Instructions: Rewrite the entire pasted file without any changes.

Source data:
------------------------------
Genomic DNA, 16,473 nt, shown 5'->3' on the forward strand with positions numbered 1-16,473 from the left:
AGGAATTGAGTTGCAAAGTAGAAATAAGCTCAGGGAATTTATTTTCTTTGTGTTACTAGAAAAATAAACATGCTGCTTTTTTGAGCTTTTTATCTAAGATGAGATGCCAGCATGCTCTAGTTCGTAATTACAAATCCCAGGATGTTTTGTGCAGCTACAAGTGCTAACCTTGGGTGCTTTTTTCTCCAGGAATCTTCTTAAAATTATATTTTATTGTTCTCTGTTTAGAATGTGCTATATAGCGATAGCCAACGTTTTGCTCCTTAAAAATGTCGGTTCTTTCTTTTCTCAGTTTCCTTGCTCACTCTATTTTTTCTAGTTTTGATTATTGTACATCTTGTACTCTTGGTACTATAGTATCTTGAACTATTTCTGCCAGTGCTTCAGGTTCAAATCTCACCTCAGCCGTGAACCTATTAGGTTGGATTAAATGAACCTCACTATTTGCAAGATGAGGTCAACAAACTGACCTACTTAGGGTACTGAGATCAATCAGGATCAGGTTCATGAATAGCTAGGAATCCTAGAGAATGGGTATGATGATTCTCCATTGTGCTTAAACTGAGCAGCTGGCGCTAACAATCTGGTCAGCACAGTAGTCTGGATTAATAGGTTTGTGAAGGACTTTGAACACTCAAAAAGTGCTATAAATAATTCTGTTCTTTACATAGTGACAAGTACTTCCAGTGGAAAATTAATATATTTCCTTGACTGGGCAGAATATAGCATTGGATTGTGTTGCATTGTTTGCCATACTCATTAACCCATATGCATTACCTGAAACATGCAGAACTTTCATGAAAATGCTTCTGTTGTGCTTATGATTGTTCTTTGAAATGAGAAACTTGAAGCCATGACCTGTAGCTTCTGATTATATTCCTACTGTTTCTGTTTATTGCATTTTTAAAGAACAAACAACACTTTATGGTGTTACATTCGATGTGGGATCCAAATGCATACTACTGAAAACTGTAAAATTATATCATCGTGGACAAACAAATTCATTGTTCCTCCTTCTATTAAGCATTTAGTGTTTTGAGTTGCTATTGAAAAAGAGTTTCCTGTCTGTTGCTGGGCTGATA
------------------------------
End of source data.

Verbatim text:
Genomic DNA, 16,473 nt, shown 5'->3' on the forward strand with positions numbered 1-16,473 from the left:
AGGAATTGAGTTGCAAAGTAGAAATAAGCTCAGGGAATTTATTTTCTTTGTGTTACTAGAAAAATAAACATGCTGCTTTTTTGAGCTTTTTATCTAAGATGAGATGCCAGCATGCTCTAGTTCGTAATTACAAATCCCAGGATGTTTTGTGCAGCTACAAGTGCTAACCTTGGGTGCTTTTTTCTCCAGGAATCTTCTTAAAATTATATTTTATTGTTCTCTGTTTAGAATGTGCTATATAGCGATAGCCAACGTTTTGCTCCTTAAAAATGTCGGTTCTTTCTTTTCTCAGTTTCCTTGCTCACTCTATTTTTTCTAGTTTTGATTATTGTACATCTTGTACTCTTGGTACTATAGTATCTTGAACTATTTCTGCCAGTGCTTCAGGTTCAAATCTCACCTCAGCCGTGAACCTATTAGGTTGGATTAAATGAACCTCACTATTTGCAAGATGAGGTCAACAAACTGACCTACTTAGGGTACTGAGATCAATCAGGATCAGGTTCATGAATAGCTAGGAATCCTAGAGAATGGGTATGATGATTCTCCATTGTGCTTAAACTGAGCAGCTGGCGCTAACAATCTGGTCAGCACAGTAGTCTGGATTAATAGGTTTGTGAAGGACTTTGAACACTCAAAAAGTGCTATAAATAATTCTGTTCTTTACATAGTGACAAGTACTTCCAGTGGAAAATTAATATATTTCCTTGACTGGGCAGAATATAGCATTGGATTGTGTTGCATTGTTTGCCATACTCATTAACCCATATGCATTACCTGAAACATGCAGAACTTTCATGAAAATGCTTCTGTTGTGCTTATGATTGTTCTTTGAAATGAGAAACTTGAAGCCATGACCTGTAGCTTCTGATTATATTCCTACTGTTTCTGTTTATTGCATTTTTAAAGAACAAACAACACTTTATGGTGTTACATTCGATGTGGGATCCAAATGCATACTACTGAAAACTGTAAAATTATATCATCGTGGACAAACAAATTCATTGTTCCTCCTTCTATTAAGCATTTAGTGTTTTGAGTTGCTATTGAAAAAGAGTTTCCTGTCTGTTGCTGGGCTGATA